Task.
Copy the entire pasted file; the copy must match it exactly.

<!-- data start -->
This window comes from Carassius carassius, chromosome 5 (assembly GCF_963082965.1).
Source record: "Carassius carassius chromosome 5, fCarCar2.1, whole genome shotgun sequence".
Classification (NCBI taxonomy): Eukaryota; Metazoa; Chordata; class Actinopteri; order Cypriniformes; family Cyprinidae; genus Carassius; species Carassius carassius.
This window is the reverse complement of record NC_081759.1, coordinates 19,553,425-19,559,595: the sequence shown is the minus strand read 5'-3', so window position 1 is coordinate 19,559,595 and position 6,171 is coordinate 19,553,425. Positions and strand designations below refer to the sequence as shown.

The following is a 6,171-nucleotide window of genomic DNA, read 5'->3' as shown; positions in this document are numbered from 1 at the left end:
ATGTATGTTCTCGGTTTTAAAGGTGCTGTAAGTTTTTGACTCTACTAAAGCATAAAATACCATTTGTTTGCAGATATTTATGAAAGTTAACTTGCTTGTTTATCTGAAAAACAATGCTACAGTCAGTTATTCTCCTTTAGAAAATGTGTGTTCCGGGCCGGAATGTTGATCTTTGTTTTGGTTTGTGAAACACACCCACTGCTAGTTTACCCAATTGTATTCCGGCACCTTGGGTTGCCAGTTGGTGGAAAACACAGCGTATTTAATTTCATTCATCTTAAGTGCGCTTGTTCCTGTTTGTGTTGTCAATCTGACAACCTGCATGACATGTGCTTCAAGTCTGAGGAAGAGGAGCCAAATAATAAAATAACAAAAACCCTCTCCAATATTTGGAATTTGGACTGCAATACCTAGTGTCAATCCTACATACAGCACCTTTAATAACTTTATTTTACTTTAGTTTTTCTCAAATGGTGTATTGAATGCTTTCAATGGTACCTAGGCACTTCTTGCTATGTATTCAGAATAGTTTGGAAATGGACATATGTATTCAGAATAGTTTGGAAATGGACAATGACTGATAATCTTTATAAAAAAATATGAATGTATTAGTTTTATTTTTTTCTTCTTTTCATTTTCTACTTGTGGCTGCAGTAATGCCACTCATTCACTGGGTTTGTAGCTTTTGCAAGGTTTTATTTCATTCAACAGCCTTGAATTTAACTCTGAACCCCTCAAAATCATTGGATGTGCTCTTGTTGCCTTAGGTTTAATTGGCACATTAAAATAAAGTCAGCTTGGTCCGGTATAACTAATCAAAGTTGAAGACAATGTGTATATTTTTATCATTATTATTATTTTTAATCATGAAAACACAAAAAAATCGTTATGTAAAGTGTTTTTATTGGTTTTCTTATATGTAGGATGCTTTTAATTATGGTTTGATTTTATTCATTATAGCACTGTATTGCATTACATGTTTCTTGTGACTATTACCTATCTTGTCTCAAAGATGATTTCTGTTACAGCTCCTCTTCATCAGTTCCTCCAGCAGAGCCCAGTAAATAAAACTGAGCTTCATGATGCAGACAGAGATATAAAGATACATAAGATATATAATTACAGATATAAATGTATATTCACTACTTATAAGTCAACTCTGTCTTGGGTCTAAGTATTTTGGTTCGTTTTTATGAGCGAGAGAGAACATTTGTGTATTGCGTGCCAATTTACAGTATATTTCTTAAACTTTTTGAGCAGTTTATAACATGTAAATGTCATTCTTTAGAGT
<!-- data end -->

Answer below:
This window comes from Carassius carassius, chromosome 5 (assembly GCF_963082965.1).
Source record: "Carassius carassius chromosome 5, fCarCar2.1, whole genome shotgun sequence".
Classification (NCBI taxonomy): Eukaryota; Metazoa; Chordata; class Actinopteri; order Cypriniformes; family Cyprinidae; genus Carassius; species Carassius carassius.
This window is the reverse complement of record NC_081759.1, coordinates 19,553,425-19,559,595: the sequence shown is the minus strand read 5'-3', so window position 1 is coordinate 19,559,595 and position 6,171 is coordinate 19,553,425. Positions and strand designations below refer to the sequence as shown.

The following is a 6,171-nucleotide window of genomic DNA, read 5'->3' as shown; positions in this document are numbered from 1 at the left end:
ATGTATGTTCTCGGTTTTAAAGGTGCTGTAAGTTTTTGACTCTACTAAAGCATAAAATACCATTTGTTTGCAGATATTTATGAAAGTTAACTTGCTTGTTTATCTGAAAAACAATGCTACAGTCAGTTATTCTCCTTTAGAAAATGTGTGTTCCGGGCCGGAATGTTGATCTTTGTTTTGGTTTGTGAAACACACCCACTGCTAGTTTACCCAATTGTATTCCGGCACCTTGGGTTGCCAGTTGGTGGAAAACACAGCGTATTTAATTTCATTCATCTTAAGTGCGCTTGTTCCTGTTTGTGTTGTCAATCTGACAACCTGCATGACATGTGCTTCAAGTCTGAGGAAGAGGAGCCAAATAATAAAATAACAAAAACCCTCTCCAATATTTGGAATTTGGACTGCAATACCTAGTGTCAATCCTACATACAGCACCTTTAATAACTTTATTTTACTTTAGTTTTTCTCAAATGGTGTATTGAATGCTTTCAATGGTACCTAGGCACTTCTTGCTATGTATTCAGAATAGTTTGGAAATGGACATATGTATTCAGAATAGTTTGGAAATGGACAATGACTGATAATCTTTATAAAAAAATATGAATGTATTAGTTTTATTTTTTTCTTCTTTTCATTTTCTACTTGTGGCTGCAGTAATGCCACTCATTCACTGGGTTTGTAGCTTTTGCAAGGTTTTATTTCATTCAACAGCCTTGAATTTAACTCTGAACCCCTCAAAATCATTGGATGTGCTCTTGTTGCCTTAGGTTTAATTGGCACATTAAAATAAAGTCAGCTTGGTCCGGTATAACTAATCAAAGTTGAAGACAATGTGTATATTTTTATCATTATTATTATTTTTAATCATGAAAACACAAAAAAATCGTTATGTAAAGTGTTTTTATTGGTTTTCTTATATGTAGGATGCTTTTAATTATGGTTTGATTTTATTCATTATAGCACTGTATTGCATTACATGTTTCTTGTGACTATTACCTATCTTGTCTCAAAGATGATTTCTGTTACAGCTCCTCTTCATCAGTTCCTCCAGCAGAGCCCAGTAAATAAAACTGAGCTTCATGATGCAGACAGAGATATAAAGATACATAAGATATATAATTACAGATATAAATGTATATTCACTACTTATAAGTCAACTCTGTCTTGGGTCTAAGTATTTTGGTTCGTTTTTATGAGCGAGAGAGAACATTTGTGTATTGCGTGCCAATTTACAGTATATTTCTTAAACTTTTTGAGCAGTTTATAACATGTAAATGTCATTCTTTAGAGT